The National Science Foundation (NSF) supports 16 user facility sites, their affiliated partners, and a coordinating office as the National Nanotechnology Coordinated Infrastructure (NNCI). The NNCI sites provide researchers from academia, small and large companies, and government with access to university user facilities with leading-edge fabrication and characterization tools, instrumentation, and expertise within all disciplines of nanoscale science, engineering and technology.
The Montana Nanotechnology (MONT) Facility serves users in the Rocky Mountains and Northern Great Plains, offering access and expert training in fabrication and advanced characterization, and broad-based education and outreach for learners at all levels who come from diverse communities.
At its core, NNCI exists to help scientists and engineers from around the country access the state-of-the-art resources necessary to participate in the nanotechnology revolution.
Did You Know?
Did you know that the atmosphere is constantly filled with nanoparticles from volcanic ash, sea spray, cosmic dust, and smoke. These are naturally occurring nanoparticles and occur at different heights in our atmosphere.
A gecko can walk up a wall and across a ceiling because of nanoscale "spatulas" on the bottom of their feet? One gecko has about one billion of these.
Did you know that the colors in stained glass windows of medieval cathedrals were created by different sized gold and silver nanoparticles? Changing the size (and shape) of the particles produces different colors.
Did you know ferrofluids were developed by NASA in the 1960s to control fluids in space? Ferrofluids are colloidal liquids made of nanoscale magnetic particles suspended in a liquid.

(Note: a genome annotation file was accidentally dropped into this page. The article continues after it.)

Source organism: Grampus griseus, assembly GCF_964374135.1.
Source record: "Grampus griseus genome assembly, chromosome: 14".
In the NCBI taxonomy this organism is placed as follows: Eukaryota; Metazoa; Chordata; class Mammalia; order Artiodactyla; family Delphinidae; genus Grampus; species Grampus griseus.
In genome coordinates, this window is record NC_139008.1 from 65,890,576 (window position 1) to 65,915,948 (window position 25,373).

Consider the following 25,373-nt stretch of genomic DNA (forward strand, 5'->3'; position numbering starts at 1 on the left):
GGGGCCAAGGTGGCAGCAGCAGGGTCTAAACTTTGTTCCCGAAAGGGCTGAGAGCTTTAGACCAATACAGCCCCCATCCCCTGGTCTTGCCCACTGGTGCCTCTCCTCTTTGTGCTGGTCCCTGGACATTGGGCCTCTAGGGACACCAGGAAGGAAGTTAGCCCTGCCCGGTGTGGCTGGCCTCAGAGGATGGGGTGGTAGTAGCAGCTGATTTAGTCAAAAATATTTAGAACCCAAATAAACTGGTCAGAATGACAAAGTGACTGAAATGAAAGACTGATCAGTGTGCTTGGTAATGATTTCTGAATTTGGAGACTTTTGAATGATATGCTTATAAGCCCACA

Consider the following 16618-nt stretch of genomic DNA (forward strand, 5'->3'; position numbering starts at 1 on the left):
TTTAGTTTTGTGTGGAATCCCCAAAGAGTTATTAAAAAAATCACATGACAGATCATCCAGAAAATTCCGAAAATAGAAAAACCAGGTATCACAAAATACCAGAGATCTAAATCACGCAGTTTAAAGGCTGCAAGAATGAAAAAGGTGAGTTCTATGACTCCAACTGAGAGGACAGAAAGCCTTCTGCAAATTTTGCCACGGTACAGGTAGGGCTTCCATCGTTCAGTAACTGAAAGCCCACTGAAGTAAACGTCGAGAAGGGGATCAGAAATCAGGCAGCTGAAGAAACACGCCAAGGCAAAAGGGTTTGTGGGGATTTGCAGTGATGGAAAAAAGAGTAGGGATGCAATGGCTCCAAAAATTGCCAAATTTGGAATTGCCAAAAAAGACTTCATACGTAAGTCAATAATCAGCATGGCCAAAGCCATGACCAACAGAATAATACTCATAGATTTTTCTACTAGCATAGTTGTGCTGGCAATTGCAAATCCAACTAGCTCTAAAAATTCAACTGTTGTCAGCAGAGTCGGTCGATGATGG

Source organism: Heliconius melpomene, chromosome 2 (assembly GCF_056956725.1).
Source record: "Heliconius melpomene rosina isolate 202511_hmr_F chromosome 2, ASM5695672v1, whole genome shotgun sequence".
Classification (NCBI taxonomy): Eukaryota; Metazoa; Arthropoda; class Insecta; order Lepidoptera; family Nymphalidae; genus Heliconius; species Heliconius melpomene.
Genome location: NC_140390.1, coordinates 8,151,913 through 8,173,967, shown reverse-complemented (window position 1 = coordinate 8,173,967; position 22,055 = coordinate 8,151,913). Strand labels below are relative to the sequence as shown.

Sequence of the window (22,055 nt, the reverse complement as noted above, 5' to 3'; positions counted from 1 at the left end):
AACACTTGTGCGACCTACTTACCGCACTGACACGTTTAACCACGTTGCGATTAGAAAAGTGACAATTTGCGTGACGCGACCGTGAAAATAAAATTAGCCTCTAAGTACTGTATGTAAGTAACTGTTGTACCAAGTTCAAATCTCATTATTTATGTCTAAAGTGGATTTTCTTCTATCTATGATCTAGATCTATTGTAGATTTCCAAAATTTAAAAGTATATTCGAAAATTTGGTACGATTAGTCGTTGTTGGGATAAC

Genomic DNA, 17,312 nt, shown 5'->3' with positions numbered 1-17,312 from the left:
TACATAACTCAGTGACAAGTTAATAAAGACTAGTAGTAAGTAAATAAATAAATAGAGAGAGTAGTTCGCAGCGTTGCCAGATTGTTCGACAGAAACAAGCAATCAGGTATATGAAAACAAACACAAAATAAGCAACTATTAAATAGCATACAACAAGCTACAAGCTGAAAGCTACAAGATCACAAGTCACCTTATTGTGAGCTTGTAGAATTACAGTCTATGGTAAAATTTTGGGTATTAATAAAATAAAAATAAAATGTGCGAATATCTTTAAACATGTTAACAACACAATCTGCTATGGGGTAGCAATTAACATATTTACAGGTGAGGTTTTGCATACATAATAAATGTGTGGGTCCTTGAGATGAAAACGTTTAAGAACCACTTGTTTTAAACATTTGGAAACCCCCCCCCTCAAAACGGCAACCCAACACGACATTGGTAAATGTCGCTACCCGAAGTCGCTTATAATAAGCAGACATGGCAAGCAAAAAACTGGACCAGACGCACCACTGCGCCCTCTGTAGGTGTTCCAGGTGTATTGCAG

Did you know that your hair and fingernails grow one nanometer every second? A nanometer is one billionth of a meter or 10-9 m.
Did you know that all of the atoms in your body, except for the Noble gases, have at least at one time in the past been in a nanoparticle?
Did you know that at the nanoscale materials take on unusual properties that differ from the bulk? Nano-sized aluminum powders are explosive and are being explored as rocket propellants.
Did you know that the nanoscale properties of the lotus leaf are the inspiration for many easy-clean and water-repellant materials? The lotus leaf has nanoscale waxy bumps that cause water to bead up and roll off, taking dirt with it.
Science Outside the Lab (June 3-9) brings a small cohort of graduate student scientists and engineers to Washington, D.C. to explore the relationships among science, innovation, and policy. The goal is to expose participants to as many different viewpoints as possible and help them understand how people and institutions influence and learn from science. Apply now (due date March 2).